To prevent these, simply refrain from installing any suspicious software on your computer. This kind of software more often than not comes bundled in completely unrelated packages, so be wary of anything. Back in the 2000s, one of the most common ways to distribute keyloggers was through fluff software such as SmileyCentral. The same can happen with clipboard hijackers.

It may sound silly that hacker would distribute software like this since most people don’t use cryptocurrencies. In truth, hackers don’t care about those. It might take thousands of installs to reach a mark, but once they do, the payout is big.

These programs eventually get reported as viruses, but it can take weeks or months for them to be detected. Over that time, no antivirus will find it, meaning the only way to be safe is by acting safely. Don’t install suspicious or unknown software, at all.


I don’t even use my PC much. What else is there?

Just as PC software can be problematic, so can smartphone apps. Specifically, smartphones can fall prey to both clipboard hijackers and fake apps.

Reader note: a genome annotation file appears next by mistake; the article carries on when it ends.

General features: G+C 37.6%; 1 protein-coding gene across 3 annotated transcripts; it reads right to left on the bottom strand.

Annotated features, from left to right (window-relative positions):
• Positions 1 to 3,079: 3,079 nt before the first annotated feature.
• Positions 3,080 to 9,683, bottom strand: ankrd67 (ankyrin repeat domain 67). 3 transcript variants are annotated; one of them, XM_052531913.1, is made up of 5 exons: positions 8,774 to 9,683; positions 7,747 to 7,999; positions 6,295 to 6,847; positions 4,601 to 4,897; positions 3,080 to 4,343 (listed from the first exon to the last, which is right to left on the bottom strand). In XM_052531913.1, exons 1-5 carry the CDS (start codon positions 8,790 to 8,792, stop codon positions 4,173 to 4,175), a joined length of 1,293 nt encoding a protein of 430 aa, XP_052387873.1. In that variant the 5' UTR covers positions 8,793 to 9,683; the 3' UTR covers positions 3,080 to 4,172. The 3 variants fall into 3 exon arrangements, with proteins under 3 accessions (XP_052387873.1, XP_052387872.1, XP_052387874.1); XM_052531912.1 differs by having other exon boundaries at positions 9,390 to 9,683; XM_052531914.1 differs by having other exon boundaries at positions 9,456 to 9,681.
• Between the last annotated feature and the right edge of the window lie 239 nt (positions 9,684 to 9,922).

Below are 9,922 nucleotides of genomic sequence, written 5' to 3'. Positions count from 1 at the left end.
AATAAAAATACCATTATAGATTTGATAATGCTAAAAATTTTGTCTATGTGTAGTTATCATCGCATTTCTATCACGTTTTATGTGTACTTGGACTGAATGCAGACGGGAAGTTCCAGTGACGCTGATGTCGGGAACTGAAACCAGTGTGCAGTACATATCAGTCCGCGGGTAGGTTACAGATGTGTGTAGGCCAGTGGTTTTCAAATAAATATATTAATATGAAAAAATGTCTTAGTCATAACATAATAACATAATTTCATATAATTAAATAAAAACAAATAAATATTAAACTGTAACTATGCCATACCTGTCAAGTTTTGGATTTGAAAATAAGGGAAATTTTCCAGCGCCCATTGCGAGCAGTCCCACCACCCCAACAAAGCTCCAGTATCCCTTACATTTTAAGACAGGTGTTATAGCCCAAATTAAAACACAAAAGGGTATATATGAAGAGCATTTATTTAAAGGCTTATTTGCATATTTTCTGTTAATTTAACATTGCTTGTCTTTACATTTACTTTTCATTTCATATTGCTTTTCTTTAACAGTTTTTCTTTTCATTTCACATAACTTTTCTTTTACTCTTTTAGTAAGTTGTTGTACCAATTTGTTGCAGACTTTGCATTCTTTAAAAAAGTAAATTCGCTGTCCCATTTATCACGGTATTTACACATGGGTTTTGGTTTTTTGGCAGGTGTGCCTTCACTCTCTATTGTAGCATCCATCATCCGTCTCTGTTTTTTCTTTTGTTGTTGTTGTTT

Ever browsed the Google Play Store looking for any software? You’ll find the one you’re looking for, and dozens of copycats. Many of these do it just trying to get exposure, but some will come from disreputable sources. This happens with any software, crypto trading software included.

Specifically, copycat apps can look or act like the official ones. Only, instead of sending the cryptocurrencies where you want them, they are sent to the thief’s wallet. Just as with clipboard hijackers, these apps do get reported… but it can take days.

As with clipboard hijackers, these are simple to avoid. Always make sure your apps come from reputable sources, even if said apps are unrelated to crypto.


If no crypto apps, Now what?

Other two very common ways to hack into accounts are browser extensions and phishing websites. These are used not only for crypto hacking but for basically anything. Phishing websites are one of the most common ways of stealing from PayPal accounts. Turns out they’re just as useful for crypto.